Image courtesy of NYTimes - an excellent feature on the military steps in seizing Crimea. Image courtesy of NYTimes – an excellent feature on the military steps in seizing Crimea.

**NOTE: this is War Council’s second cadet submission – an important step in a soon-to-be military officer’s strategic self-study.

By Cadet Eric Murray

A NATO response to even the boldest Russian action in Crimea and the Ukraine would be a terrible idea.

The Ukraine is politically and economically divided along an urban-rural front.[1] There is no significant ethnic division, but those who live in rural areas have a primarily agricultural economy while those in cities have, unsurprisingly, a more industrial economy. Rural Ukrainians, despite having less in common with EU countries economically, are more in favor of a deal with the EU and diplomatic and economic distance from Russia. The price tag or that distance, however, is extremely high. In order to extend a much-needed loan to the Ukraine, the IMF has asked for extremely harsh anti-corruption and austerity measures. Furthermore, Ukraine is extremely dependent on Russia for energy resources, importing three fourths of its energy from across the Russia border.[2] Another reason that Ukrainians who work in urban areas favor a trade deal with Putin over the EU is that Ukraine owes a lot of its economic diversity and growth to Russian investment, particularly in its eastern cities.

Russia, unlike the EU or the US, has several pressing economic interests to maintain control over Ukraine at all costs. In addition to concerns over being able to keep its buffer states regionally aligned with itself, Russia maintains an extremely important warm-water port in Crimea. Similarly, Russia relies on the Ukraine to be politically friendly so that it can force oil pipelines that travel to Europe through Russia instead of through Ukraine, typical behavior for a petrostate.

The EU, however, has very little economic or political interest in Ukraine. Except for addressing a humanitarian crisis, there are no good reasons for the EU to engage with Putin in Ukraine. Similarly, the US has no political or economic interest in the conflict save for the opportunity to punish Putin on the international stage for being a bully. Given that, Russia is extremely committed to keeping its control over the Ukraine for several extremely crucial economic reasons, it becomes obvious that Russia is willing to use force, and a lot of force if necessary, whereas NATO allies are not.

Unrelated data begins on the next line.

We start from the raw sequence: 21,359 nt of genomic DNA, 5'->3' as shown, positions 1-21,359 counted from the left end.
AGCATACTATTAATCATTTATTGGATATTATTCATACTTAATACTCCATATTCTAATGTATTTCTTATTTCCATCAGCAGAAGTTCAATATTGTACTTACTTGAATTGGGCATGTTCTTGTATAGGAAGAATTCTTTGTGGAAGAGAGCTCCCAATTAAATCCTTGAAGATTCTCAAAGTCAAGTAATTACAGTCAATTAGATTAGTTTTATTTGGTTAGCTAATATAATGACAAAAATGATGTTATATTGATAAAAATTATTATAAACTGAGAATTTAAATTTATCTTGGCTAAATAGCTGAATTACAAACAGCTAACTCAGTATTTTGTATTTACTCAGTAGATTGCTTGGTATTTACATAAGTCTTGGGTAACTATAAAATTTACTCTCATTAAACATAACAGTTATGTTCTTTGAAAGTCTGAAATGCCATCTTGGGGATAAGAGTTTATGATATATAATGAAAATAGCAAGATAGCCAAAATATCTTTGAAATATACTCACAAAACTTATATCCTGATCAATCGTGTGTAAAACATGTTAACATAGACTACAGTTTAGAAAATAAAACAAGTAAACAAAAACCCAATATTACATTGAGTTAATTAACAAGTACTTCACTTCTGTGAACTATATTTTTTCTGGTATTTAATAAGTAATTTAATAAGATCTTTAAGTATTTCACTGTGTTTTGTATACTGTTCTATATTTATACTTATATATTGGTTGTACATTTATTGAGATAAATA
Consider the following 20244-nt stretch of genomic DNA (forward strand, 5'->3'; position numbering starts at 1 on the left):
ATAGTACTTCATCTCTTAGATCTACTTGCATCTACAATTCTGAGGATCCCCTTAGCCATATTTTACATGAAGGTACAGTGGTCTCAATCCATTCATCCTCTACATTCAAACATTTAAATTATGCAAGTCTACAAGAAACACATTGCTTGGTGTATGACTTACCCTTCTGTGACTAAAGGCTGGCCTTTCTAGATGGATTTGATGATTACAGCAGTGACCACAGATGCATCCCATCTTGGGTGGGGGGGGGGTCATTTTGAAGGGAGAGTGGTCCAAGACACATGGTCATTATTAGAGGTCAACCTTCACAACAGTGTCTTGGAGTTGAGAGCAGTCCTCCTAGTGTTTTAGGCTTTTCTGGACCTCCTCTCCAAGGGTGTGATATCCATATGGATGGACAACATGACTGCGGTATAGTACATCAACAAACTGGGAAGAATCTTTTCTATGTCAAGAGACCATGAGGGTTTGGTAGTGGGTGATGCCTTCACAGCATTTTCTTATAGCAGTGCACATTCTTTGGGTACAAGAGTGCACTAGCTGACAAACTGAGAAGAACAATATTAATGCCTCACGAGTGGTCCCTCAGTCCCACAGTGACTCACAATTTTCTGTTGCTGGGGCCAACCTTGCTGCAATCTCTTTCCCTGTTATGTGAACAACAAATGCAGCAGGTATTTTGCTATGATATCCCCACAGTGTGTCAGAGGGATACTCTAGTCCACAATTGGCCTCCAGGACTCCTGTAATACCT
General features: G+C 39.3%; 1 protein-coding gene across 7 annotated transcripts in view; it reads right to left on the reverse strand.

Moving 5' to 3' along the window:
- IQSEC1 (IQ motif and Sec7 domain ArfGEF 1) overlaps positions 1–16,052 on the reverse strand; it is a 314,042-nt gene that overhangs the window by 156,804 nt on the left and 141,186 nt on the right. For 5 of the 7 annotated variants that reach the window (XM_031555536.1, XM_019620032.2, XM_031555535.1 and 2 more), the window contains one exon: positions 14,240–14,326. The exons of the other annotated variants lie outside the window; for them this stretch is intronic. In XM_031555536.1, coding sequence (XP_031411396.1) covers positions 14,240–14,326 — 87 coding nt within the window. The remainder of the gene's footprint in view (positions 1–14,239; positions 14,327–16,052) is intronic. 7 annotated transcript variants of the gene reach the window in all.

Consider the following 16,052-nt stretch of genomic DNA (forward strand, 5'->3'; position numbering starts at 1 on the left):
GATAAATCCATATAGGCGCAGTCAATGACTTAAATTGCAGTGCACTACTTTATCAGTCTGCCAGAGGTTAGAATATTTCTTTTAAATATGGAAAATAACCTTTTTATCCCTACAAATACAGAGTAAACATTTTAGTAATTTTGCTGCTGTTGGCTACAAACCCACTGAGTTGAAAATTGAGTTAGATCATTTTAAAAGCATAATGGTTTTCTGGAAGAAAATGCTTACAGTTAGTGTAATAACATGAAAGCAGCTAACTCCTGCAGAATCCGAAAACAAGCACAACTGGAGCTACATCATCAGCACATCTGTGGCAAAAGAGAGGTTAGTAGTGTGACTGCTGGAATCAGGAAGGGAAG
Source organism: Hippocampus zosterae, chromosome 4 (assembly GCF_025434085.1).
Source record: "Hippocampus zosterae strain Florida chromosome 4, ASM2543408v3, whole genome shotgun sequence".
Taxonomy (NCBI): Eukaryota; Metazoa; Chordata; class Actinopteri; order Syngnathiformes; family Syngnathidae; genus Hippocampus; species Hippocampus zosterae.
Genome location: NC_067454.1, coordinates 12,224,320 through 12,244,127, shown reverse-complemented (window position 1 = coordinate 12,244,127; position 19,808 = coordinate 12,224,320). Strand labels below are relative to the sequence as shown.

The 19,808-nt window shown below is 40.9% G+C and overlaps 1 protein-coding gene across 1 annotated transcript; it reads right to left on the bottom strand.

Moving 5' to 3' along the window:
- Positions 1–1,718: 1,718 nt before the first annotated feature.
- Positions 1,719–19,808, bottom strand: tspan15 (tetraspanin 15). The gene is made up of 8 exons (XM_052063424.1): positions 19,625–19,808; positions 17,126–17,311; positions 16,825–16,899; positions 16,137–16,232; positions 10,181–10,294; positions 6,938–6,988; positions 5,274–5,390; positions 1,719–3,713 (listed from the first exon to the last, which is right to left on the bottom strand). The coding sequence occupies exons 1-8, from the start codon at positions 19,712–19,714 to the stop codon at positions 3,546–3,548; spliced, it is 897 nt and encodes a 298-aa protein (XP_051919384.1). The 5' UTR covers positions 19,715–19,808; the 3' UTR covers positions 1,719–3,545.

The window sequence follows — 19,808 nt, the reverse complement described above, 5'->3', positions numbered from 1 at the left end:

NATO involvement in the conflict would have tremendous domestic political backlashes due to lack of long-term interests at stake and potential for an extremely high military or monetary cost. Therefore, even getting ready or threatening the use of force or hinting at intervention is a humungous step in the wrong direction, and the US should use its diplomatic power to discourage anyone from intervening on the part of Ukrainian protestors.

Unfortunately, this leaves any evolving humanitarian aspects of the conflict completely unaddressed. Furthermore, the Ukrainian protestors (now rebels) are committed enough to their cause to pick up arms and throw their conservative counterparts out of government, but they picked a fight with a group of people that has a very committed and powerful international ally. The only way to help them is to call a ceasefire, agree on constitutional reforms to take more power away from the executive, and let the country join the Russian Customs Union.

[1] Glenn Kates, “Ukraine’s East-West Divide: It’s Not That Simple,” Radio Free Europe Radio Liberty, 27 February 2014. http://www.rferl.org/content/ukraine-east-west-divide/25279292.html (accessed 1 March 2014).

[2] Central Intelligence Agency, “The World Factbook,” 2013. https://www.cia.gov/library/publications/the-world-factbook/geos/up.html (accessed 1 March 2014).


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